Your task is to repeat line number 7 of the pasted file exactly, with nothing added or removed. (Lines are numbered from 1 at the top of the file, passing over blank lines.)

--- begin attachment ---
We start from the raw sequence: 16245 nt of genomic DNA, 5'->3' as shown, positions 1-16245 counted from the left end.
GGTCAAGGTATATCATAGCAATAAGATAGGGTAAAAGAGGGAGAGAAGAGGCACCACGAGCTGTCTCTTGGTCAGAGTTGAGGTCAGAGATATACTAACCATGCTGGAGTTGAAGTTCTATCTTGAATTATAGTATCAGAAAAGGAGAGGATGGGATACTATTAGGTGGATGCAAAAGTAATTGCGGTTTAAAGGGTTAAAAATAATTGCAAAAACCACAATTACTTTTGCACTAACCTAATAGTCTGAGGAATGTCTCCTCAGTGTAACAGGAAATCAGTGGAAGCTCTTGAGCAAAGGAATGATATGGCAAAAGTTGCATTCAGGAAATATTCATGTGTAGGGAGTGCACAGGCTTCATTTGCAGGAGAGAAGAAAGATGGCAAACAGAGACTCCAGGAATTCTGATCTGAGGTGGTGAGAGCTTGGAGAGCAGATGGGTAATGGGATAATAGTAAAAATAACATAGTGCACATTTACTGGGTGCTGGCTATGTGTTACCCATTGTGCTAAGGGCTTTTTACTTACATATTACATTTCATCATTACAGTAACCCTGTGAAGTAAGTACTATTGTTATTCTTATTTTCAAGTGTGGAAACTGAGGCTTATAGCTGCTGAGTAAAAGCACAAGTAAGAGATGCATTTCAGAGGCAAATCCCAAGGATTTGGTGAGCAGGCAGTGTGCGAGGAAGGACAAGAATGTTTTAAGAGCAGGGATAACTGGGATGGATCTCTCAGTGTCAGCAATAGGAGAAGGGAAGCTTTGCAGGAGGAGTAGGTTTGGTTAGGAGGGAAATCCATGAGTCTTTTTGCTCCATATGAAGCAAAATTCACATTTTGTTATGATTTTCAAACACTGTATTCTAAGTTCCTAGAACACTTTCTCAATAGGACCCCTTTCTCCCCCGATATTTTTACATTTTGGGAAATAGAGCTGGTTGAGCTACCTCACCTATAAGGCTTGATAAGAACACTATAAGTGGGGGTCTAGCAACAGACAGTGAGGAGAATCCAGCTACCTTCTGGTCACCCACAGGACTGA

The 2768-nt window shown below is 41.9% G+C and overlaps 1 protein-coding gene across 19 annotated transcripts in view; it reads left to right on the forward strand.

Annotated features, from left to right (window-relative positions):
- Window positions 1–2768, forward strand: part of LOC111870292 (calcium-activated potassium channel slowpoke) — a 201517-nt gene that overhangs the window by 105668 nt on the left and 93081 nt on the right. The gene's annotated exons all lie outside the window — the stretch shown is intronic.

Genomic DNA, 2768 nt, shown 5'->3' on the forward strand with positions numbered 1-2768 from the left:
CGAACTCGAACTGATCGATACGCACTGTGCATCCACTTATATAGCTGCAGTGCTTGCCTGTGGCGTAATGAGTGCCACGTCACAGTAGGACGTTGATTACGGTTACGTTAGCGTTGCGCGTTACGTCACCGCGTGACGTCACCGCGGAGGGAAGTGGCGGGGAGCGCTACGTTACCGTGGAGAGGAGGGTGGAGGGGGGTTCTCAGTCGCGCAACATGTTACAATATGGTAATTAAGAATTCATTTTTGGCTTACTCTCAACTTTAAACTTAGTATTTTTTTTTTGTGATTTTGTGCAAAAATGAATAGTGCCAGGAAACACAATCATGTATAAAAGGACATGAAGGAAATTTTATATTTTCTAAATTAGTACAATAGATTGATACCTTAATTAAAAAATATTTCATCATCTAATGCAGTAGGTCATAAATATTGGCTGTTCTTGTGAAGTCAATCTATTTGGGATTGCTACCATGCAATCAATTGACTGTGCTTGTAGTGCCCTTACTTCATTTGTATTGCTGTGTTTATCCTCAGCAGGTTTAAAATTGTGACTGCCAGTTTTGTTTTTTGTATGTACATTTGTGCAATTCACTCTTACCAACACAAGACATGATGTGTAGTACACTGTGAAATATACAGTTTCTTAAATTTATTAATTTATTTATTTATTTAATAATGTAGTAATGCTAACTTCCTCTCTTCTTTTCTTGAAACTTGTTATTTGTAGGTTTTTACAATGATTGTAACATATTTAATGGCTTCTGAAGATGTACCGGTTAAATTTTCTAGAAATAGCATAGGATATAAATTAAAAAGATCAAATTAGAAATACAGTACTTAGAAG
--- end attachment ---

CGAACTCGAACTGATCGATACGCACTGTGCATCCACTTATATAGCTGCAGTGCTTGCCTGTGGCGTAATGAGTGCCACGTCACAGTAGGACGTTGATTACGGTTACGTTAGCGTTGCGCGTTACGTCACCGCGTGACGTCACCGCGGAGGGAAGTGGCGGGGAGCGCTACGTTACCGTGGAGAGGAGGGTGGAGGGGGGTTCTCAGTCGCGCAACATGTTACAATATGGTAATTAAGAATTCATTTTTGGCTTACTCTCAACTTTAAACTTAGTATTTTTTTTTTGTGATTTTGTGCAAAAATGAATAGTGCCAGGAAACACAATCATGTATAAAAGGACATGAAGGAAATTTTATATTTTCTAAATTAGTACAATAGATTGATACCTTAATTAAAAAATATTTCATCATCTAATGCAGTAGGTCATAAATATTGGCTGTTCTTGTGAAGTCAATCTATTTGGGATTGCTACCATGCAATCAATTGACTGTGCTTGTAGTGCCCTTACTTCATTTGTATTGCTGTGTTTATCCTCAGCAGGTTTAAAATTGTGACTGCCAGTTTTGTTTTTTGTATGTACATTTGTGCAATTCACTCTTACCAACACAAGACATGATGTGTAGTACACTGTGAAATATACAGTTTCTTAAATTTATTAATTTATTTATTTATTTAATAATGTAGTAATGCTAACTTCCTCTCTTCTTTTCTTGAAACTTGTTATTTGTAGGTTTTTACAATGATTGTAACATATTTAATGGCTTCTGAAGATGTACCGGTTAAATTTTCTAGAAATAGCATAGGATATAAATTAAAAAGATCAAATTAGAAATACAGTACTTAGAAG